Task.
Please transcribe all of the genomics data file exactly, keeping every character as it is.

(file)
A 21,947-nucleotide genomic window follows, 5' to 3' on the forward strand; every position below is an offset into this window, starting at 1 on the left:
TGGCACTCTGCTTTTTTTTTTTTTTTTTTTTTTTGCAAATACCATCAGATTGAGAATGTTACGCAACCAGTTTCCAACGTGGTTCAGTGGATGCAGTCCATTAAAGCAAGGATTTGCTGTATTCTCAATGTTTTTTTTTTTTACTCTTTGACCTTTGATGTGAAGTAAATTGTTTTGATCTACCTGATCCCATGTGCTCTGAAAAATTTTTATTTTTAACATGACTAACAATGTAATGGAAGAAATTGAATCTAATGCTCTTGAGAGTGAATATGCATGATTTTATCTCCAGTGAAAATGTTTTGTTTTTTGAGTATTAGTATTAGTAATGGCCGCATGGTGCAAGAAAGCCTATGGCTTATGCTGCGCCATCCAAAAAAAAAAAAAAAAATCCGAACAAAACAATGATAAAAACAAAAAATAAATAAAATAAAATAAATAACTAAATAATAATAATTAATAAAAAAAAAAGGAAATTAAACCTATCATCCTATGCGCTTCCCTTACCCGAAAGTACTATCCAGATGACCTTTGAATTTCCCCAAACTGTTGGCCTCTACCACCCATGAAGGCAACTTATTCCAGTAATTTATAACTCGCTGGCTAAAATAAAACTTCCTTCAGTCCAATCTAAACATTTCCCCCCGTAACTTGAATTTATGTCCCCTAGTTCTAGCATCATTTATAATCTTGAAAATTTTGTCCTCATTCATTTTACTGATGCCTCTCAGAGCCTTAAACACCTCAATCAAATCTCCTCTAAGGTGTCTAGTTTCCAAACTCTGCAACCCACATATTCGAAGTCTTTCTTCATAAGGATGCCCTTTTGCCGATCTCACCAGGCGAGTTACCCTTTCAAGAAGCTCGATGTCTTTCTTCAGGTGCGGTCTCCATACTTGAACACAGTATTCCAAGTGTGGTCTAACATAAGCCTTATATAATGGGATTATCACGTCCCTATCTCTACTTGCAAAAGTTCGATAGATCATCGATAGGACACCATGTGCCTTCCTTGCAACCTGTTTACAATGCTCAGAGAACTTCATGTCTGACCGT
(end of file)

A 21,947-nucleotide genomic window follows, 5' to 3' on the forward strand; every position below is an offset into this window, starting at 1 on the left:
TGGCACTCTGCTTTTTTTTTTTTTTTTTTTTTTTGCAAATACCATCAGATTGAGAATGTTACGCAACCAGTTTCCAACGTGGTTCAGTGGATGCAGTCCATTAAAGCAAGGATTTGCTGTATTCTCAATGTTTTTTTTTTTTACTCTTTGACCTTTGATGTGAAGTAAATTGTTTTGATCTACCTGATCCCATGTGCTCTGAAAAATTTTTATTTTTAACATGACTAACAATGTAATGGAAGAAATTGAATCTAATGCTCTTGAGAGTGAATATGCATGATTTTATCTCCAGTGAAAATGTTTTGTTTTTTGAGTATTAGTATTAGTAATGGCCGCATGGTGCAAGAAAGCCTATGGCTTATGCTGCGCCATCCAAAAAAAAAAAAAAAAATCCGAACAAAACAATGATAAAAACAAAAAATAAATAAAATAAAATAAATAACTAAATAATAATAATTAATAAAAAAAAAAGGAAATTAAACCTATCATCCTATGCGCTTCCCTTACCCGAAAGTACTATCCAGATGACCTTTGAATTTCCCCAAACTGTTGGCCTCTACCACCCATGAAGGCAACTTATTCCAGTAATTTATAACTCGCTGGCTAAAATAAAACTTCCTTCAGTCCAATCTAAACATTTCCCCCCGTAACTTGAATTTATGTCCCCTAGTTCTAGCATCATTTATAATCTTGAAAATTTTGTCCTCATTCATTTTACTGATGCCTCTCAGAGCCTTAAACACCTCAATCAAATCTCCTCTAAGGTGTCTAGTTTCCAAACTCTGCAACCCACATATTCGAAGTCTTTCTTCATAAGGATGCCCTTTTGCCGATCTCACCAGGCGAGTTACCCTTTCAAGAAGCTCGATGTCTTTCTTCAGGTGCGGTCTCCATACTTGAACACAGTATTCCAAGTGTGGTCTAACATAAGCCTTATATAATGGGATTATCACGTCCCTATCTCTACTTGCAAAAGTTCGATAGATCATCGATAGGACACCATGTGCCTTCCTTGCAACCTGTTTACAATGCTCAGAGAACTTCATGTCTGACCGT